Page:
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Uganda agrees to fresh probe into 1979 Muslim massacre

17th Jan 2016
Uganda agrees to fresh probe into 1979 Muslim massacre

By Halima Athumani

 

KAMPALA, (AA): The Ugandan government has finally agreed to investigate the murders of 67 Muslims massacred 37 years ago.

“The government has set up a team to carry out a thorough verification exercise of all the claims by victims of the 1979 Muslim massacre and report back within three weeks,” Ugandan Prime Minister Ruhakana Rugunda said in a statement Saturday.

The massacre referred to took place in April 1979 after the fall of Ugandan President Idi Amin, when gunmen attacked two villages in Sheema district in western Uganda and killed 67 Muslims before dumping their bodies in River Rwizi.

Rugunda said the team led by Uganda’s solicitor general will start its work immediately.

The prime minister’s move came after Ugandan President Yoweri Museveni’s directive this week, which said that victims’ families should be verified and compensated.

Hajji Nsereko Mutumba, spokesman of the Uganda Muslim Supreme Council, welcomed the move. “Innocent Muslims were murdered and others were forced to flee their rightful homes and villages,” Mutumba said.

Noting that Museveni passed the directive during his campaign trail, Mutumba said: “I hope he fulfills the pledge; we have been pushing it for a long time and no one was listening to us”.

Critics pointed out Museveni had promised to look into the matter even during his campaigning for the 2011 general election but he never brought up the issue again until now.

The massacre was allegedly orchestrated by Protestants who accused Muslims of voting for the late president Amin, who gained notoriety for killings hundreds of Ugandans.

Assailants involved in the massacre would chant: “We have finished the stem [Amin]; the branches [Muslims] are yours”.

Mutumba said that innocent Muslims paid a heavy price.

“Not all Muslims supported Idi Amin’s actions; it was wrong to punish Muslims for his crimes, we don’t see Christians being punished for atrocities committed by Joseph Kony, the Lords Resistance Army rebel leader in northern Uganda,” Mutumba said.

Umar Kassaja Mutono, a member of the Muslim survivors committee, recalled the killings. “Our people were killed using machetes; they were gathered and slaughtered like animals, including children and pregnant women whose babies were cut out of their wombs,” Mutono said.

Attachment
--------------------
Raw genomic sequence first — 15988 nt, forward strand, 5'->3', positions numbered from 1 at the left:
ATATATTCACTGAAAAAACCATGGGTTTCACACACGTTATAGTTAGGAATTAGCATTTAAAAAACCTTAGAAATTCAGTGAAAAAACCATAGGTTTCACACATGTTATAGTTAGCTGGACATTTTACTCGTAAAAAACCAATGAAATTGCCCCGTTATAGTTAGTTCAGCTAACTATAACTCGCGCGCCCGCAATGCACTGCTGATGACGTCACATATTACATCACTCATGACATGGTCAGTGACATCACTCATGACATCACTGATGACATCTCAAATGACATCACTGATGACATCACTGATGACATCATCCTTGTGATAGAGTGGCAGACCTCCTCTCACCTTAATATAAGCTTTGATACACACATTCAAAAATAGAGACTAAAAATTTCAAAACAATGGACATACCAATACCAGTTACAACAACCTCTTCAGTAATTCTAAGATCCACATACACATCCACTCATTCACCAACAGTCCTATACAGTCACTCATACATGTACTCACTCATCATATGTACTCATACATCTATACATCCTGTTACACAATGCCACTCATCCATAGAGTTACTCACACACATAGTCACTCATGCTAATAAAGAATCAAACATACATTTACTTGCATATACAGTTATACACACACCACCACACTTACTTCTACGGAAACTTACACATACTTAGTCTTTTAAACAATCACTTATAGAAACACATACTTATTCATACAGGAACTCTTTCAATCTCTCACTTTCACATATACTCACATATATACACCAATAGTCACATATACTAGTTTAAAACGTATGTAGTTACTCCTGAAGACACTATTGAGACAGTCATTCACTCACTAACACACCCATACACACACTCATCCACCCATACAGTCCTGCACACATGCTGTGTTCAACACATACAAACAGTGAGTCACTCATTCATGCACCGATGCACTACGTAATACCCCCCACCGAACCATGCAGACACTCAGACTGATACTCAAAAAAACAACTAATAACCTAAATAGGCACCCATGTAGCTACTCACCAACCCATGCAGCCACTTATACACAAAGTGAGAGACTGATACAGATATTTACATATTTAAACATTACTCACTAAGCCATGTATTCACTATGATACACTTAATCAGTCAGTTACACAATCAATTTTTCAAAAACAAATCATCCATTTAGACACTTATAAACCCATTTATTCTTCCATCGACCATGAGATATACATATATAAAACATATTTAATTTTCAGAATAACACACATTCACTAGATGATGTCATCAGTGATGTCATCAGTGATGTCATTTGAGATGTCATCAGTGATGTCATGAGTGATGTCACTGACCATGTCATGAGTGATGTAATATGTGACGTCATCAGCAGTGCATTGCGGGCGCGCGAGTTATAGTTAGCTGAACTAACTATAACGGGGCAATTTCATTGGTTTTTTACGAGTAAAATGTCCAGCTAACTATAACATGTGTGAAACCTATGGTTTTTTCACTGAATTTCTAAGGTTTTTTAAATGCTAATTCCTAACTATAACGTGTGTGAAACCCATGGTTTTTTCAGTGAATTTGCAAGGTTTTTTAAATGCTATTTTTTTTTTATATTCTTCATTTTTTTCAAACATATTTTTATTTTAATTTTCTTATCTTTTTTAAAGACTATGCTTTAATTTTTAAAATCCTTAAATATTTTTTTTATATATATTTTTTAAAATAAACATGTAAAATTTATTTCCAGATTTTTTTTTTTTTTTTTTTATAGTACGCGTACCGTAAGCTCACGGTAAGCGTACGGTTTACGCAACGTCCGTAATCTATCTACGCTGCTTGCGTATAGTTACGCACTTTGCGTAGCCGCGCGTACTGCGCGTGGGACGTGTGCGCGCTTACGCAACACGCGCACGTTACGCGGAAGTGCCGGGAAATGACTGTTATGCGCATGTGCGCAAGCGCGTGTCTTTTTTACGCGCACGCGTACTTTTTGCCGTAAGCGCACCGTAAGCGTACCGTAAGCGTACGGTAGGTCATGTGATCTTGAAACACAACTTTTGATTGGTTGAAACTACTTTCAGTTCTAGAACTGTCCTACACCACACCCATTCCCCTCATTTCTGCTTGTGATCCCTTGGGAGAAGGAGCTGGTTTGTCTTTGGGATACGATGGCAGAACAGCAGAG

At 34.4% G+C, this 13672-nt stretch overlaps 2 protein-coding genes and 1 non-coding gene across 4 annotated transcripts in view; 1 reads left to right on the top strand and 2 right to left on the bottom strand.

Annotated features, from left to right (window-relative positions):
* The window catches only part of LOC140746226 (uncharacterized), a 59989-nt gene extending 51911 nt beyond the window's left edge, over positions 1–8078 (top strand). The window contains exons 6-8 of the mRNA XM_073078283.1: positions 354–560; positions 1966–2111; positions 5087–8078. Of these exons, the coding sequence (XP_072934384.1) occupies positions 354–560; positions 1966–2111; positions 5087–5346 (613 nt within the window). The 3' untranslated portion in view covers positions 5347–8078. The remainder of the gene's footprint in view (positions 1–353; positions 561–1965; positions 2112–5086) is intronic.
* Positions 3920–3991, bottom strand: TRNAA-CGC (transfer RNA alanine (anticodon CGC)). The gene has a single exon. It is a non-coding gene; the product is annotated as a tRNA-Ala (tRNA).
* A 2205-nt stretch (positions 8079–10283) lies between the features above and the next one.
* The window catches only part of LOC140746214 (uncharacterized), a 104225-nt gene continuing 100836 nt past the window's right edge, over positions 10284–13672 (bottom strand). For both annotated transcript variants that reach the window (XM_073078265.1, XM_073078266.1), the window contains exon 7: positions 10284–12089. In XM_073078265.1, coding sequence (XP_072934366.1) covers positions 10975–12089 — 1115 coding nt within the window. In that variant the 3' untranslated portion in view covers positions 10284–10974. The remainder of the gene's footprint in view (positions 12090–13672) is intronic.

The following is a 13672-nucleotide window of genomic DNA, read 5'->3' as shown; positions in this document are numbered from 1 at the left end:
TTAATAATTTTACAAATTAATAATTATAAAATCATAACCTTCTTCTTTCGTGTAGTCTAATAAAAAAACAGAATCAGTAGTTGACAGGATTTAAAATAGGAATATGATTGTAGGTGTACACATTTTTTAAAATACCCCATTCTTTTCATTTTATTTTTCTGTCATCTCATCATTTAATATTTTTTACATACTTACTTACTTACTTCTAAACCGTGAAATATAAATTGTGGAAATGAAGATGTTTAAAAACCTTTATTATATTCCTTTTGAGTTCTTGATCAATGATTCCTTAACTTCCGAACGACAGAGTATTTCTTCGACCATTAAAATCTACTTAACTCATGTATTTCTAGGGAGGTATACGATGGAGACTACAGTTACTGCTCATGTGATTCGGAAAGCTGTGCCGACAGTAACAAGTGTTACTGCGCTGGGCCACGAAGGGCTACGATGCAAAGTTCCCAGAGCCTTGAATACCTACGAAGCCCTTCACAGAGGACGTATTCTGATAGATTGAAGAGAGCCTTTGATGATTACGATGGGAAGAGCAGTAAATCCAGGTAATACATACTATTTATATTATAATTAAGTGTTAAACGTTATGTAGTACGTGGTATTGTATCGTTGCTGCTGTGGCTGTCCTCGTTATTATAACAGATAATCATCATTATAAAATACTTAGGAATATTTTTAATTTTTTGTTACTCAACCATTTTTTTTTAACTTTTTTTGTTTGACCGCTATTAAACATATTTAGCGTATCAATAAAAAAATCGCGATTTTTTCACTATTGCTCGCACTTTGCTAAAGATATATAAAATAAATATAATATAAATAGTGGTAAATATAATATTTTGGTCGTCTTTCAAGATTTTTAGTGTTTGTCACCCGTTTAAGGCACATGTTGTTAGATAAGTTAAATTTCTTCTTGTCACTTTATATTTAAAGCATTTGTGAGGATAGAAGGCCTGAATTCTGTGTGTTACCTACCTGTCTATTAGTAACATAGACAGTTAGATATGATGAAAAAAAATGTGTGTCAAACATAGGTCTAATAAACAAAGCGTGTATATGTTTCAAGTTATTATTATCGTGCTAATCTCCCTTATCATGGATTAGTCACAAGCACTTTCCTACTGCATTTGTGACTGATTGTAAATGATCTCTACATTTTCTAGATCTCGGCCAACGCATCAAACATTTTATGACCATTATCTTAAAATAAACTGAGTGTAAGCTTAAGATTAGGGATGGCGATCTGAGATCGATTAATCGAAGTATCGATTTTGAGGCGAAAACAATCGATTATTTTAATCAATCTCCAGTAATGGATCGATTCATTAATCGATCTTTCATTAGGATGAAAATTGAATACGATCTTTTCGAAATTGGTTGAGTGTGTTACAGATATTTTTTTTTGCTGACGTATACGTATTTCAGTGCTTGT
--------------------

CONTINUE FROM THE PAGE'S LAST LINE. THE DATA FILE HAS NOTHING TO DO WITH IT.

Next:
In some cases, the hands or legs of the victims were cut off before being thrown into the river so that they would drown and die.

Also, nine mosques and 45 houses belonging to Muslims were burnt down in the attack; many Muslims were also forced to hand over huge chunks of their land to the assailants in exchange for their lives.

But why did it take the government so long time to take action over the issue, especially compensation? Mutumba said it could be because some leaders in the present government were part of the regime that orchestrated or participated in the 1979 killings.

During late President Yusuf Lule’s reign in 1979, Museveni was the then defense minister, who was sent to investigate the killings.

Later, when Museveni took over in 1986, Mutono said, seven people were arrested for being involved in the crimes; 20 people were also sent to prison, out of whom five died. “Later on, President Museveni pardoned two others who now live in the same village where they killed our people and this hurts us,” he added.

Premier Rugunda, however, assured Muslims that justice would be done. “The findings of the verification exercise will form the basis for compensation; we need to find a lasting solution to this matter,” he said.

But Kassaja, who led a team of about 400 Muslims in a protest, said: “We are glad they are handling the matter, but we shall continue camping at the Resident District Commissioners Office until the matter is solved”.

 

[Photo: Rural Mosque in Uganda. Photgrapher: Rod Waddington. Creative Commons]

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